Brexit: what happens next?
The UK is still – officially – expected to leave the European Union on March 29.
But with the prospect of Brexit Day being delayed, key questions remain unresolved.
– What is happening in Brussels?
Attorney General Geoffrey Cox is back in Brussels on Tuesday as he continues efforts to find legal assurances over the temporary nature of the backstop arrangements for the border with Ireland. Brexit Secretary Stephen Barclay will also be present for the talks with the EU’s Michel Barnier.
The Daily Telegraph reported that Mr Cox has abandoned efforts to secure either a fixed time limit for the measures or a unilateral exit mechanism which would allow the UK to terminate the arrangements which Brexiteers fear will trap the UK within the EU’s customs union.
Whatever concessions he does manage to secure in Brussels will be closely scrutinised by Tory and DUP Eurosceptics before Theresa May faces a showdown with MPs over the revised deal.
– What is happening in Westminster?
The Prime Minister has promised to bring her revised Withdrawal Agreement and Political Declaration back for another “meaningful vote” by March 12 at the latest. The last time her Brexit deal was voted on by MPs, Mrs May suffered a humiliating 230-vote defeat.
Labour has indicated it will use the meaningful vote to support a call for a referendum on a Brexit deal.
If Mrs May’s deal is rejected again, MPs will vote by March 13 at the latest on whether they want to leave the EU without a deal.
Should MPs reject a no-deal Brexit, there will be another vote on March 14 on whether Parliament wants to seek a “short, limited extension to Article 50” – delaying the UK’s departure beyond the current March 29 deadline.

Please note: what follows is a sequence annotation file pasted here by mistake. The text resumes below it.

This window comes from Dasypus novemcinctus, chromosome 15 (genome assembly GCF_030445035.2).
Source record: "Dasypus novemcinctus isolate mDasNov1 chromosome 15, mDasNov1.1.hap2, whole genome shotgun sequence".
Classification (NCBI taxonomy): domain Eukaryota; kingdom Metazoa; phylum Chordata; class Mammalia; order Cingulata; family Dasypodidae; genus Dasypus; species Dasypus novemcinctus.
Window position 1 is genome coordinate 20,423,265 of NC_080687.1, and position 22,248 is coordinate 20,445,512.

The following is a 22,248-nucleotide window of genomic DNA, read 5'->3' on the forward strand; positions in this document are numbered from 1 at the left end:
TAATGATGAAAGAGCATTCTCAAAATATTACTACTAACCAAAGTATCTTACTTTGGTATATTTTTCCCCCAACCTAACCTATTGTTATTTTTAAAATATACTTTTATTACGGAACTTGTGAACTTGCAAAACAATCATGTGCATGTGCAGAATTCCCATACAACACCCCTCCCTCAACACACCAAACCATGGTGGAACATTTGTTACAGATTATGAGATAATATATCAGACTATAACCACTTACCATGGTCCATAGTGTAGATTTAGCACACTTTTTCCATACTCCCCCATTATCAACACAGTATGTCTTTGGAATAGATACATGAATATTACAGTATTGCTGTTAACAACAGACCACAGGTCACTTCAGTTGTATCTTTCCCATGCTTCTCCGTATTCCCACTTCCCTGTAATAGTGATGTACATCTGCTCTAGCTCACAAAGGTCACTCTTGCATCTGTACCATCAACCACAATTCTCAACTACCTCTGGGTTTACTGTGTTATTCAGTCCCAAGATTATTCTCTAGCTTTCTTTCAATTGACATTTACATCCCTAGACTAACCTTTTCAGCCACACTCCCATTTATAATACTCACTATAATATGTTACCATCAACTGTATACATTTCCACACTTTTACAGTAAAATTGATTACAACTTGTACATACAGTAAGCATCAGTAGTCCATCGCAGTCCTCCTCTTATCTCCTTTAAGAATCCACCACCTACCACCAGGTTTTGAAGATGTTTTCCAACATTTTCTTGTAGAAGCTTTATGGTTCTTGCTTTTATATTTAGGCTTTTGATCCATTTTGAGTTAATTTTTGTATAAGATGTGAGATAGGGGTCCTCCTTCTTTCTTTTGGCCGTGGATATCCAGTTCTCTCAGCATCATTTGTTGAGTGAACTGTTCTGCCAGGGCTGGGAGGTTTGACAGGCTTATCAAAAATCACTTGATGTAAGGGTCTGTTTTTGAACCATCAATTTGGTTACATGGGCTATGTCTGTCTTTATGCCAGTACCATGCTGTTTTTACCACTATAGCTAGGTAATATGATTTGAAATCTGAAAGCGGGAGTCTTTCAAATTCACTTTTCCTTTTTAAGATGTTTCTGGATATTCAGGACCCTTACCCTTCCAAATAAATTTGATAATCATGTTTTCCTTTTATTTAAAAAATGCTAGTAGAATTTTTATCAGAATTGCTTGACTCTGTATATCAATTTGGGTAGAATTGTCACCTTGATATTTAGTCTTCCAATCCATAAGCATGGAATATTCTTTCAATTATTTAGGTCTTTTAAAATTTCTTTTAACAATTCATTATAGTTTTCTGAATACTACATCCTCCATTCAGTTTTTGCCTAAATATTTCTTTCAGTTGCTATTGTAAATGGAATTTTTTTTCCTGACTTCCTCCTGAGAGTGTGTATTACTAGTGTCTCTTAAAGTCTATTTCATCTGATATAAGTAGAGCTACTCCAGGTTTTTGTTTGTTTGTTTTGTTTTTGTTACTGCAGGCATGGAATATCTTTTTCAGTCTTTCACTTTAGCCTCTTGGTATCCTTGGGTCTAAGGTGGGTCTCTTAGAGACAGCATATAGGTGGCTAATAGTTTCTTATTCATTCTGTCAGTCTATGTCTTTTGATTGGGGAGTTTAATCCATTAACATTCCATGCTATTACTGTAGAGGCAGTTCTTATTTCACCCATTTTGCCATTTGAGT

The aim of a delay would be to give extra time to reach an agreement with Brussels that can be accepted by MPs, but Mrs May stressed that it would not take the prospect of a no-deal Brexit off the table, but would instead create a new deadline.
– How could Brexit be delayed and for how long?
To secure an extension to Article 50, Mrs May would need the support of the 27 other EU states. They are likely to agree to an extension as long as there was a prospect of a deal being reached – or a referendum or general election which could change the political picture at Westminster.
The looming European elections in May present a problem, with the UK currently not expected to take part.
That would limit any extension of the UK’s membership of the EU until the end of June, as the newly-elected parliament sits in July.
If a longer extension was sought, that would mean taking part in the elections, something likely to fuel Eurosceptic anger – and potentially see Nigel Farage standing for the new Brexit Party.
-So what happens on March 29?
Impossible to say at this stage. If there is a deal, with a transition period, then although the UK will formally leave the EU at 11pm, very little will change.
If there is a delay, the UK will still be in the European Union until the extension period expires.
But if there is a no-deal Brexit, things are a lot more uncertain – the Government has been ramping up preparations to try to prevent shortages of food and medicine amid fears that increased bureaucracy will clog up key ports where goods arrive from the Continent.